Last Wednesday, the Mullins Center was home to the opening show of unique visuals and musical spectacle, “Fantazia 360,” an electronic music event. The event sold out, with over 3,000 people in the audience.

The night began with DJ VOLTRAN on stage, accompanied at times by two dancers in dark headdresses. His crowd was small, as he began while people were filing in. Behind him, a large television screen displayed his name and other images. Audience members were still a bit reserved in their movements when he took the stage, warming up for the night’s events to come.

Bamboora followed VOLTRAN, and people dressed in electric bright colors and Halloween costumes began to fill all around the 360 degree stage, and as the intensity of the music increased the dancing began. Students donned costumes of well-known characters such as Waldo from the children’s books, “Wheres Waldo,” and video game characters such as Mario, Luigi and Yoshi.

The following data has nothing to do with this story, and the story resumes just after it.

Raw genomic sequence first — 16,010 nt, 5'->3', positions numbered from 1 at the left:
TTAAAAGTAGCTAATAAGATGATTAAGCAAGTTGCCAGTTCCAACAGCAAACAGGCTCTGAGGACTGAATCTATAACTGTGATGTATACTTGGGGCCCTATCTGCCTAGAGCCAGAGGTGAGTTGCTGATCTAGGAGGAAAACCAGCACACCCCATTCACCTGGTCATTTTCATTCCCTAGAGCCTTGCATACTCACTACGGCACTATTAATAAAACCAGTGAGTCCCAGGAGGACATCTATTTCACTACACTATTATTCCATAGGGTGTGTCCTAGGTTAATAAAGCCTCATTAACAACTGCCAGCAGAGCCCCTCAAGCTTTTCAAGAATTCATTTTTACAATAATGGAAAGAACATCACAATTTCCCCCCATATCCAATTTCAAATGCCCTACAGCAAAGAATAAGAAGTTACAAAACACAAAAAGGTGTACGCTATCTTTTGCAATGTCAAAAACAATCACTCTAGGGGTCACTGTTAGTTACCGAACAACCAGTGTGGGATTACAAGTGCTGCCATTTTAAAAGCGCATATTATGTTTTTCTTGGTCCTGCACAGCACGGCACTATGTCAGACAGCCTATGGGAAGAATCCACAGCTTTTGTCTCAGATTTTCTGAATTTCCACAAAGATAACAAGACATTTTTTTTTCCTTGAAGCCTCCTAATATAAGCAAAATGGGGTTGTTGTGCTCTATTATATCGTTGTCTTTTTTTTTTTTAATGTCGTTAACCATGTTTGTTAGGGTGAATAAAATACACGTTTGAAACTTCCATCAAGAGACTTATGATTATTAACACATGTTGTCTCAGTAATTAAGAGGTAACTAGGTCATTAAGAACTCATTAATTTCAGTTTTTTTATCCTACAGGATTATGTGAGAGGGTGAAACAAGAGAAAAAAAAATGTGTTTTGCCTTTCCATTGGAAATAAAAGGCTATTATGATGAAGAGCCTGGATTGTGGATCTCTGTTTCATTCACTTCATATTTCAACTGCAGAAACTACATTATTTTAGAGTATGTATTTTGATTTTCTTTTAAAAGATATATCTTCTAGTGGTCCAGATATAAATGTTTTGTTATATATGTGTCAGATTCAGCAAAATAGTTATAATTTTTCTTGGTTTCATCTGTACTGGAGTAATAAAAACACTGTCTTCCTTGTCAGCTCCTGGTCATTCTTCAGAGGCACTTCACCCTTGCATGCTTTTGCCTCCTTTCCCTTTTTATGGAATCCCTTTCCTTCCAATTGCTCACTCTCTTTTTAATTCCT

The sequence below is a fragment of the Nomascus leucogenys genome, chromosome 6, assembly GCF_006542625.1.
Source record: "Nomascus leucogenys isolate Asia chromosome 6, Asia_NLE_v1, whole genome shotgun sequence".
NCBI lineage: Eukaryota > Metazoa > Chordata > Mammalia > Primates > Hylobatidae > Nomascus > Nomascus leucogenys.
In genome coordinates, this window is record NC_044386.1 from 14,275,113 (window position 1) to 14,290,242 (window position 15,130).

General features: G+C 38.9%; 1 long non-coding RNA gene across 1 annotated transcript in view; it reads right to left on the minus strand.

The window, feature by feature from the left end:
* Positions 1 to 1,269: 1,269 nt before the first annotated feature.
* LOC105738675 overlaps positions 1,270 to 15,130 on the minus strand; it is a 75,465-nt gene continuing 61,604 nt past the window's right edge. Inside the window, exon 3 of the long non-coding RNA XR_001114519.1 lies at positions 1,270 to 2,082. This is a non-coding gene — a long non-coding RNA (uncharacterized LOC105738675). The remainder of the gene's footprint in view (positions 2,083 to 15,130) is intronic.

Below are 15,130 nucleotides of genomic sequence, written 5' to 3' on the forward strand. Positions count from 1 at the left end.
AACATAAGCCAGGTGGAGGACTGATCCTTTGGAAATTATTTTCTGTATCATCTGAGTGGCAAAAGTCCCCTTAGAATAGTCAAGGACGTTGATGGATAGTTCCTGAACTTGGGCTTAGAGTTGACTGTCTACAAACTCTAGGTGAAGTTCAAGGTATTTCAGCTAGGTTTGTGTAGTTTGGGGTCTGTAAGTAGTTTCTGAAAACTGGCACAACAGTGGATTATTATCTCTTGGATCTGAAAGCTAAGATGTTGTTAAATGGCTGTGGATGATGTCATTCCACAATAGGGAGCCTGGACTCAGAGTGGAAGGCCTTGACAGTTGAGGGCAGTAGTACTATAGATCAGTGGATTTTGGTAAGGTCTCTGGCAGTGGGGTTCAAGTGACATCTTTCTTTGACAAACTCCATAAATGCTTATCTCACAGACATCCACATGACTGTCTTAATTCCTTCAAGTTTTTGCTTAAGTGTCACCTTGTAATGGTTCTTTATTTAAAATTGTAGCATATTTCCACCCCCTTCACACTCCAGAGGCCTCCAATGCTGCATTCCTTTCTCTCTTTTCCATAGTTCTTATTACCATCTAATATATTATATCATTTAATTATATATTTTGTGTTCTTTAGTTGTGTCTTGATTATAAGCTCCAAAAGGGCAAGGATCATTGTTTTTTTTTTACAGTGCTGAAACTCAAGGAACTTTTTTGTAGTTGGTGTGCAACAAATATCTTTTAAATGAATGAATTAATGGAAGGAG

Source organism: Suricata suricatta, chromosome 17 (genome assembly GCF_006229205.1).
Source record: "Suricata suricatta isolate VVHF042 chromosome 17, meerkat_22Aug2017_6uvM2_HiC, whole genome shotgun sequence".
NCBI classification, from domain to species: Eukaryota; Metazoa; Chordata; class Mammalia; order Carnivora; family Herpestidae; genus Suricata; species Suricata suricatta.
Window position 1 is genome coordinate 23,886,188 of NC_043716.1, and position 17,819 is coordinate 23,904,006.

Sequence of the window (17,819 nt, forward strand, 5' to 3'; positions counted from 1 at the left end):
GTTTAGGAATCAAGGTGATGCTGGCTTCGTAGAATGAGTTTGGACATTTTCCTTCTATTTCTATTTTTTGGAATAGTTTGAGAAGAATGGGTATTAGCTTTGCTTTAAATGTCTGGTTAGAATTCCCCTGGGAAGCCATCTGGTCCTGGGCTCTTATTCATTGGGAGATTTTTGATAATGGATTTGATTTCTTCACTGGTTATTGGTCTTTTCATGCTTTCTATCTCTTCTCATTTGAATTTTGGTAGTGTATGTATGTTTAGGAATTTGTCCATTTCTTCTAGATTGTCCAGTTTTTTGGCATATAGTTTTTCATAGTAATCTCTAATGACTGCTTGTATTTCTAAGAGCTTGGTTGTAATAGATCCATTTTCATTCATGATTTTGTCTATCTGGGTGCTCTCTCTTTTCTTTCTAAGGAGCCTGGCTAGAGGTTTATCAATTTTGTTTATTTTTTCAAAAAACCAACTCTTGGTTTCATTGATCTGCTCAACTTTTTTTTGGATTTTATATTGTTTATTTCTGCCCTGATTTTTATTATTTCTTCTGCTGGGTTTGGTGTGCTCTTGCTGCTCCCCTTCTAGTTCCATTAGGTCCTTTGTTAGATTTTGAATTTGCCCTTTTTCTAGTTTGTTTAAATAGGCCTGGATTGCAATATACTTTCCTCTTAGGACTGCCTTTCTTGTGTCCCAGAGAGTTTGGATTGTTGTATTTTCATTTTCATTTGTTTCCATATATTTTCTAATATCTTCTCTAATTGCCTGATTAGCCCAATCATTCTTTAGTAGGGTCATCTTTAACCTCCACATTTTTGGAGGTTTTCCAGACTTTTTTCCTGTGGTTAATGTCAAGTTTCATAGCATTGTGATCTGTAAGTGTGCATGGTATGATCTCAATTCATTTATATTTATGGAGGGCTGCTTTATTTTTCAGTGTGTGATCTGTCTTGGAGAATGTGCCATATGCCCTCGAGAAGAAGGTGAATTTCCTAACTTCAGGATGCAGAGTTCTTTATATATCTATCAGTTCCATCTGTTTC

Lights dimmed during his set, and with the increased amount of audience members, the party started to take on its own life. At one point during his set, a violinist joined him on the stage, playing solo melodies over his beats.

By the time headlining DJ DSK CHK graced the stage in his signature Guy Fawkes mask, the dance floor was packed and the crowd was fully warmed up. Hundreds of students filled in around the stage, dancing in pairs, groups or alone, hands up and moving to his beats. It was at this point in the show that the visual artistic elements took over.

One of the most appealing aspects of this show was the stage set up. Most shows feature a single, front-facing stage. Fantazia 360 was set up with a 360-degree stage, which audience members can fill around. Not only does this give more people in the audience a clearer view of the on stage action, but creates a grander sense of involvement for all those who attended the show.